I experience seasonal anxiety, so naturally I expect it–but never as soon as it appears. Today I peered out the window, and there it was. A wave of anxiety rolled through my body. It was a familiar jolt that reacted to a common anxiety trigger—a cold, blustery day with a sky darker than my favorite charcoal gray t-shirt. Autumn is here and winter is coming. Naturally, seasonal anxiety is too.
Transitions into fall and winter naturally spark symptoms of seasonal anxiety in some. Seasonal affective disorder (SAD) or “seasonal depression,” as it’s sometimes called, overlaps with seasonal anxiety.
Seasonal Anxiety Has Natural Causes
The exact causes of seasonal anxiety are unknown, but these factors may be involved:
- Reduced sunlight exposure can cause decreased serotonin, a neurotransmitter which boosts our mood.
- Our circadian rhythm, or biological clock, changes in parts of the world where the days become shorter.
- Seasonal change can disrupt the body’s level of melatonin affecting sleep patterns and mood.¹
But living far from the equator doesn’t mean you’re doomed. I used to struggle with cold weather blues far more than I do now. While I haven’t tried SAD treatments such as light therapy and medications, I’ve found ways to ease seasonal anxiety naturally to help me through the transitions.
How to Manage Seasonal Anxiety Naturally
- Go outside. The only true way to absorb Vitamin D is through sun exposure. Time in the natural elements can also invigorate the senses.
I recall one time when I decided to go hiking in the dead of winter. Even with brisk air, I enjoyed moving, breathing, and laughing with my girlfriends. Even if all you can stand is a walk around the block or five minutes of noticing your feet on the ground, nature has a powerful effect on anxiety.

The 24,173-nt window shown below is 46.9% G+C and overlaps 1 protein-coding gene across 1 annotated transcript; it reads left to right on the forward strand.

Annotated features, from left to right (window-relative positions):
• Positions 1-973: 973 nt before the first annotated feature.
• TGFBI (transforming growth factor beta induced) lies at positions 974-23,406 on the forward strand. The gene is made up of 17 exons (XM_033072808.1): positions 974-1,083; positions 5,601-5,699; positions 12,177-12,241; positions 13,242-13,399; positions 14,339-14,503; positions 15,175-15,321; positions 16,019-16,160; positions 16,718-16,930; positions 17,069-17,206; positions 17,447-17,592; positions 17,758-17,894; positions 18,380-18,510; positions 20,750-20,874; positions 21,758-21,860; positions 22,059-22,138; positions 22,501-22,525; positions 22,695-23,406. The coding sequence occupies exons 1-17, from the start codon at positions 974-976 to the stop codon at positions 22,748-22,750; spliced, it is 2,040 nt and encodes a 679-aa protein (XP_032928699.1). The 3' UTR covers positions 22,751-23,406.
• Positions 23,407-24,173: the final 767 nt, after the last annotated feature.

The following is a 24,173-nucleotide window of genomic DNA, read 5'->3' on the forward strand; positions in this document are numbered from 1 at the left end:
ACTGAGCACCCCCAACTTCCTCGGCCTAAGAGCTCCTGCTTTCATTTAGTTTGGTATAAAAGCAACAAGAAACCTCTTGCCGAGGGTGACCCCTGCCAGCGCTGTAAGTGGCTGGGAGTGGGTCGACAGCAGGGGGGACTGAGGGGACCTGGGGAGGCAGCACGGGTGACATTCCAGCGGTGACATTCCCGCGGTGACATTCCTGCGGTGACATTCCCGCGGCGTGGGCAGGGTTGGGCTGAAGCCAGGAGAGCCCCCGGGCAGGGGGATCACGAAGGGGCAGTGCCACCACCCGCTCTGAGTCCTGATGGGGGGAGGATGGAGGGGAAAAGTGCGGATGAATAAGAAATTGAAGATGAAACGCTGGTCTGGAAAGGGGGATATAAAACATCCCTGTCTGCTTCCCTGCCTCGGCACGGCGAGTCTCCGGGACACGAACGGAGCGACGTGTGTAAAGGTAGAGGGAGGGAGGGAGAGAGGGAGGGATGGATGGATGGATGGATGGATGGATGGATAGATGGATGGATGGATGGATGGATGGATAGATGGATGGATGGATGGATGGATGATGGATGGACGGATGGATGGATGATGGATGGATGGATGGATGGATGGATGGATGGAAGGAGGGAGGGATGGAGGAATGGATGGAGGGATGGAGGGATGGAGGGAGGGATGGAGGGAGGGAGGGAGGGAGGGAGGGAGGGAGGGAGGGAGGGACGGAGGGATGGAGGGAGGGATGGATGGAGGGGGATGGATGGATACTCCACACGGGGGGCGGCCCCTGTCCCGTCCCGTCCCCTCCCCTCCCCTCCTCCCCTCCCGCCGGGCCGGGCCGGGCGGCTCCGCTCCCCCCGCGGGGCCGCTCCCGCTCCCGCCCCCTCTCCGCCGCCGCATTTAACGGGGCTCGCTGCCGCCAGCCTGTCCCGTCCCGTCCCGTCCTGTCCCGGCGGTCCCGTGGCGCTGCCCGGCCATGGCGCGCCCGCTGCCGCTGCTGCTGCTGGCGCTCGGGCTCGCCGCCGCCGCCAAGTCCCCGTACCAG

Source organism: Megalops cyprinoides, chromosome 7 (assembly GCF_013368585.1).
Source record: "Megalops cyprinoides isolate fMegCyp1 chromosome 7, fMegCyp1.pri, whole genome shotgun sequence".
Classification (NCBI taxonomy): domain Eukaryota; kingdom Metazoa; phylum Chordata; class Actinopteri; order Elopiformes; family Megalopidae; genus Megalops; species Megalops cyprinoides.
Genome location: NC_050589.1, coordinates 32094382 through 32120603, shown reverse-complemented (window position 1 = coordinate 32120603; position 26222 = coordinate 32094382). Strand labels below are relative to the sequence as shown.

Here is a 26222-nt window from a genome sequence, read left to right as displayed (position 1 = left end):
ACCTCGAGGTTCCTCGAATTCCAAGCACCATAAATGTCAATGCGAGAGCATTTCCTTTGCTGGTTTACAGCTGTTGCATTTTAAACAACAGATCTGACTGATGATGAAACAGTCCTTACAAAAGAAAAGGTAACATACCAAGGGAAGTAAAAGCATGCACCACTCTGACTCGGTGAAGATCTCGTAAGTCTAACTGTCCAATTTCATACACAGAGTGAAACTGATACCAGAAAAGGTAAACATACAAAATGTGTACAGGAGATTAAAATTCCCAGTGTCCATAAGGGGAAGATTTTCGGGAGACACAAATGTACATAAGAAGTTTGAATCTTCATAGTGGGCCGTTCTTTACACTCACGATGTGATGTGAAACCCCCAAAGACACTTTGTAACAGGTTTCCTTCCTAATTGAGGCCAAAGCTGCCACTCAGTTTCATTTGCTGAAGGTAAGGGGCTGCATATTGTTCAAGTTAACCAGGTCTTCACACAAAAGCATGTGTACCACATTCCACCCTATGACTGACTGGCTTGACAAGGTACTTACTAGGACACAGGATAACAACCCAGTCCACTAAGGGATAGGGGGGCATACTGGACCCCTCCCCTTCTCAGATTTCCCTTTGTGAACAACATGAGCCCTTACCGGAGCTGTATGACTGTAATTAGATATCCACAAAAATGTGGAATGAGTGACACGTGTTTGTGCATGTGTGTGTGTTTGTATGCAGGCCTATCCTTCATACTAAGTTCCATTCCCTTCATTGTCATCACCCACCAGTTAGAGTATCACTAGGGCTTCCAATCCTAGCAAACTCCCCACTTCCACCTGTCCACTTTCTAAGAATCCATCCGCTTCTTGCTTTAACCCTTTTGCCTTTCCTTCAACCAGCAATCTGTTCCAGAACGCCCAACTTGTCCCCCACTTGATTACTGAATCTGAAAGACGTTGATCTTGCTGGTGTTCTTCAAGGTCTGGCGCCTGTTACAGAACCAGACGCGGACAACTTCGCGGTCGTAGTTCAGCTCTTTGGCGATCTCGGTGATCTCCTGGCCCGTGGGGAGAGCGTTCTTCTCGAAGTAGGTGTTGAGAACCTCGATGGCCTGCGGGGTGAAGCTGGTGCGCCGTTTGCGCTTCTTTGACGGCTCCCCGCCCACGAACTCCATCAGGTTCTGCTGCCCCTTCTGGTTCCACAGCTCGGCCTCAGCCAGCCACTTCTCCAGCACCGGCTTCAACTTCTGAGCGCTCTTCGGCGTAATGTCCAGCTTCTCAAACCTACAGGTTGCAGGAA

- Go inside. This might sound counterintuitive, but attitude plays a role in managing anxiety. Winter is a prime time for introspection and cozy activities. I used to despise winter, and then I lived in Guatemala. I loved it, but the country only has two seasons—dry and rainy. In the dry season, I felt compelled to be outdoors constantly and felt bad if I stayed indoors. My much-needed alone time suffered. Take the time you spend inside to try a new recipe, pick up a paintbrush, or journal your reflections. Limit screen time.
- Nourish your body with seasonal foods. Take advantage of the autumn harvest by eating more whole foods such as squash, apples, greens, and cranberries. This is a wonderful time to explore comfort food creations. Also, since magnesium deficiency has shown some correlation with increased anxiety,² this is the time to up your intake of magnesium-rich foods such as nuts, leafy greens, and black beans. Avoid or limit alcohol and caffeinated beverages. Mindfully cook and eat seasonal foods. Tap into your senses of smell, sight, and taste.
- Move your body. Exercise has been shown to be an effective anxiety treatment as it produces endorphins. Whether you opt for a power walk, yoga, or tennis game, make time to move.
- Connect with others. The holidays can be overwhelming with social engagements, which may make us want to hole up in our apartments. Yet, it’s important to make time to see the people that make us laugh and lift us up when we have seasonal anxiety.
 Mayo Clinic, Seasonal affective disorder (SAD): https://www.mayoclinic.org/diseases-conditions/seasonal-affective-disorder. Retrieved October 30, 2017.
 Sartori, S.B., Whittle, N., et al. (2012, January). Magnesium deficiency induces anxiety and HPA axis dysregulation: Modulation by therapeutic drug treatment. Neuropharmacology, 62(1), 304–312. Retrieved October 31, 2017.